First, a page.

Tommee Tipps

It's important to remember that your baby is coming home because they are well enough to leave the hospital, and the staff on the unit will be there to help you feel confident in all areas of your baby’s care.

Tips for Bringing Your Premature Baby Home

Getting ready to leave the hospital with your premature baby and head home is really exciting and daunting at the same time. You might be feeling nervous about the prospect of looking after your baby at home without the constant support of the unit, and these feelings are normal, it's a huge step!

It's important to remember that your baby is coming home because they are well enough to leave the hospital, and the staff on the unit will be there to help you feel confident in all areas of your baby’s care. 

They will talk through the following points with you to make sure you're ready…

  • Do you know how to reassure your baby and make them comfortable?
  • Do you know how to give your baby a bath?
  • Have you been shown how to give your baby medication?
  • If your baby needs them, have you been shown how to use and order any specialist equipment, such as a nasogastric (NG) tube and home oxygen?
  • If you're breastfeeding, do you have enough information and support to breastfeed and know where to go for help?
  • If you're expressing and bottle-feeding, or formula feeding, do you know how to sterilise bottles and make up your baby’s feeds?
  • Have you had resuscitation training?
  • Do you know how to check, monitor, and control your baby’s body temperature?
  • Do you know safer sleep guidelines to reduce the risk of sudden infant death syndrome (SIDS)?
  • Do you know how to recognise if your baby is ill and what to do if they become ill?

During their time in hospital, you will hopefully have had the chance to change your baby's diapers, feed them, and have lots of bonding time and skin-to-skin contact, but what else can you do to prepare and what can you expect when you get home?


Before your head home, your hospital might offer you the chance to stay with your baby in a room on or near the unit and care for them overnight for a few days. This is called 'rooming-in' and gives parents more confidence in caring for their baby, while having the support of unit staff to help.

So, before you get ready to bring your baby home, you could talk to the unit staff about whether rooming-in is available.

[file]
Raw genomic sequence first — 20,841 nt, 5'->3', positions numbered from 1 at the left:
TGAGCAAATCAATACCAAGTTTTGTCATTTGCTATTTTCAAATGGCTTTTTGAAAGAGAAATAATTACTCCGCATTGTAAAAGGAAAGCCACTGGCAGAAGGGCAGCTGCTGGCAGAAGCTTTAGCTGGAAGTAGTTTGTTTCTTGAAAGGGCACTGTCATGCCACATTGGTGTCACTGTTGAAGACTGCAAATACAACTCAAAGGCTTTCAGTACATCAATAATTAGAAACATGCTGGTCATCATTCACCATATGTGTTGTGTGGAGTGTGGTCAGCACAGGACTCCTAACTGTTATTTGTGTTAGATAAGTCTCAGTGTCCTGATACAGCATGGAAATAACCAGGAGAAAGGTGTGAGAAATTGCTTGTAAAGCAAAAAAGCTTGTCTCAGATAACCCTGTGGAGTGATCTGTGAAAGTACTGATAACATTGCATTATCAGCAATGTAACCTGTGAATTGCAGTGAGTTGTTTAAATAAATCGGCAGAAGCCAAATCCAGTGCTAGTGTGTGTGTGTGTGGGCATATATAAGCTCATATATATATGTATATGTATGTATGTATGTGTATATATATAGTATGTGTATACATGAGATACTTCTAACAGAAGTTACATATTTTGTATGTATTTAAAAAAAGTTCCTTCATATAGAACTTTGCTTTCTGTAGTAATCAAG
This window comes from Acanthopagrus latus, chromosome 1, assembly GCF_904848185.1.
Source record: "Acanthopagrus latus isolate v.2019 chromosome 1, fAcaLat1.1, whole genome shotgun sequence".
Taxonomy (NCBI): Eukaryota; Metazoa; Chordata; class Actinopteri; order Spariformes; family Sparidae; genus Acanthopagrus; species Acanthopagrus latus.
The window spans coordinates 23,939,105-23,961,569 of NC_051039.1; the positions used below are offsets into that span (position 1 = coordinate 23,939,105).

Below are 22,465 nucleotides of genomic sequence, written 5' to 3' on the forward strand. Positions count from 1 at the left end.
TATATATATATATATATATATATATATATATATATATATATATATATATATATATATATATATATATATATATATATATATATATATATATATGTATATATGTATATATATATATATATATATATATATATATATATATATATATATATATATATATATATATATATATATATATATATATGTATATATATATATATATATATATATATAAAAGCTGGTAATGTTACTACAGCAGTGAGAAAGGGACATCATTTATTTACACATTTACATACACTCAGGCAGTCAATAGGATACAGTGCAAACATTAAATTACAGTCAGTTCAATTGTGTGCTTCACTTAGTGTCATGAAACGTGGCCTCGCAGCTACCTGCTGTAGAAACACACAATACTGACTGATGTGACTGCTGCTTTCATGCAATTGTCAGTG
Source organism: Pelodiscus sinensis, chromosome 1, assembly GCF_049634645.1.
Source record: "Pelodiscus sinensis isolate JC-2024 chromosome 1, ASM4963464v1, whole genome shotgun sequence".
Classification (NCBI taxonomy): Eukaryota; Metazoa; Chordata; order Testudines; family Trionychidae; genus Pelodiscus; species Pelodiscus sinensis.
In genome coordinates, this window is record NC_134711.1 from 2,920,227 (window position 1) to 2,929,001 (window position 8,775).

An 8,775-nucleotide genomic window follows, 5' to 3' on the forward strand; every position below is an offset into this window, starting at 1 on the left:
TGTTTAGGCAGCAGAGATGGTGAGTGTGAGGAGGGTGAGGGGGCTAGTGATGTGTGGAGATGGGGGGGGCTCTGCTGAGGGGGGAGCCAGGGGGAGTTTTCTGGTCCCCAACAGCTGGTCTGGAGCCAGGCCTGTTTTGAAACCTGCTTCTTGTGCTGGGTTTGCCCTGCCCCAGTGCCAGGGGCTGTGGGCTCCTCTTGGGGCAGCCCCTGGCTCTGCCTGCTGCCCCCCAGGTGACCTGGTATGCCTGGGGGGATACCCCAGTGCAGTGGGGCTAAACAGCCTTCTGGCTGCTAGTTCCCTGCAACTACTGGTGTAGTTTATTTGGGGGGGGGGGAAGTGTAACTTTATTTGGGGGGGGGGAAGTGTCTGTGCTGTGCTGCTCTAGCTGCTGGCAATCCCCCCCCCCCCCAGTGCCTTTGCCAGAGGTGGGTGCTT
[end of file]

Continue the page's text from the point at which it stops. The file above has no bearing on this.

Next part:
Travelling home by car

The first drive home with their baby is a rite of passage for lots of new parents, and it's even more special if you're the parent of a premature baby who's finally coming home!

When the time comes, it's important that you've got an appropriate car seat for your baby to keep them safe. Some babies may have a test to check if they fit properly in their car seat, this is sometimes called a ‘car seat challenge’.

If you're travelling home by taxi, you can often borrow or hire a baby seat, so ask the staff on the unit if there is a local loan scheme available.

Feeding your baby at home

Every baby is different, and should be fed according to their own needs. Just like they did in hospital, once your baby arrives home, they'll continue to demonstrate cues that they are ready for a feed, such as moving their eyes rapidly, putting their fingers into their mouth, making sucking motions (rooting) or becoming restless.

You can be sure that your baby is feeding well if they…

  • Are settled and calm between feeds
  • Have plenty of wet and dirty diapers
  • Are growing and gaining weight

Remember, no question is too small and it's important to ask if you need support with feeding your little one at any time!

Having visitors

When they first arrive home, many parents with a premature baby decide to limit visitors for a time after leaving the neonatal unit so that they have private time together to settle into being a new family.

Not only are babies born premature more sensitive to bright or noisy environments, but they also have a higher risk of infection, so limiting visitors can also reduce the risk of them passing infections on to your baby.

When your loved ones do visit, you might find it stressful if they want to hold or touch your baby, so try and explain the situation to them before they arrive. Don’t worry, they will understand!

Getting 'back to normal'

Some parents find that they are able to get back to everyday life with their new baby relatively easily, but not all do! It's important to take time for yourself as you adjust to life with your baby at home. Things like heading out to stretch your legs in the fresh air can really help clear your head in times of stress.

Remember, you'll get to know your baby and learn to understand their needs at different times, so try not to feel pressured and take it one day at a time.

March of Dimes educate medical professionals and the public about best practices, support lifesaving research, provide comfort and support to families in NICU, and advocate for those who need help the most, moms and babies.